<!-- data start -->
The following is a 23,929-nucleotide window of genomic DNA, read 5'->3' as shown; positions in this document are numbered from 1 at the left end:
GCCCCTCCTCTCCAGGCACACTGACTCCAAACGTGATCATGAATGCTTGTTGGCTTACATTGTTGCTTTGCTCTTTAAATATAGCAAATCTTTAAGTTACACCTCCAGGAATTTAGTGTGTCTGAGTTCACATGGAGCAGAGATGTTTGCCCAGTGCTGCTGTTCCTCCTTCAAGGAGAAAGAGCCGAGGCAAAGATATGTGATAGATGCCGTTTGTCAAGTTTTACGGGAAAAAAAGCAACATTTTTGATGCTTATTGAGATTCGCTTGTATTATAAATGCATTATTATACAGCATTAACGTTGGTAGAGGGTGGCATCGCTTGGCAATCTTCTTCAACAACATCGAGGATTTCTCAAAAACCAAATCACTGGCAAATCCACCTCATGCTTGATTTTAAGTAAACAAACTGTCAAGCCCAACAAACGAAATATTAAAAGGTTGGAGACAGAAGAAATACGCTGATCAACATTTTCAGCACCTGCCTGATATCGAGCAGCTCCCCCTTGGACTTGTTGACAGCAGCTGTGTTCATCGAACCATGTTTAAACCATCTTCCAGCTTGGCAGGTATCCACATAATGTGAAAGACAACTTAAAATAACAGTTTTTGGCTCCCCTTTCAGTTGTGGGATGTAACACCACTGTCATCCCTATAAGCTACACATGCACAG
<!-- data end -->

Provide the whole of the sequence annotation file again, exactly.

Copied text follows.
The following is a 23,929-nucleotide window of genomic DNA, read 5'->3' as shown; positions in this document are numbered from 1 at the left end:
GCCCCTCCTCTCCAGGCACACTGACTCCAAACGTGATCATGAATGCTTGTTGGCTTACATTGTTGCTTTGCTCTTTAAATATAGCAAATCTTTAAGTTACACCTCCAGGAATTTAGTGTGTCTGAGTTCACATGGAGCAGAGATGTTTGCCCAGTGCTGCTGTTCCTCCTTCAAGGAGAAAGAGCCGAGGCAAAGATATGTGATAGATGCCGTTTGTCAAGTTTTACGGGAAAAAAAGCAACATTTTTGATGCTTATTGAGATTCGCTTGTATTATAAATGCATTATTATACAGCATTAACGTTGGTAGAGGGTGGCATCGCTTGGCAATCTTCTTCAACAACATCGAGGATTTCTCAAAAACCAAATCACTGGCAAATCCACCTCATGCTTGATTTTAAGTAAACAAACTGTCAAGCCCAACAAACGAAATATTAAAAGGTTGGAGACAGAAGAAATACGCTGATCAACATTTTCAGCACCTGCCTGATATCGAGCAGCTCCCCCTTGGACTTGTTGACAGCAGCTGTGTTCATCGAACCATGTTTAAACCATCTTCCAGCTTGGCAGGTATCCACATAATGTGAAAGACAACTTAAAATAACAGTTTTTGGCTCCCCTTTCAGTTGTGGGATGTAACACCACTGTCATCCCTATAAGCTACACATGCACAG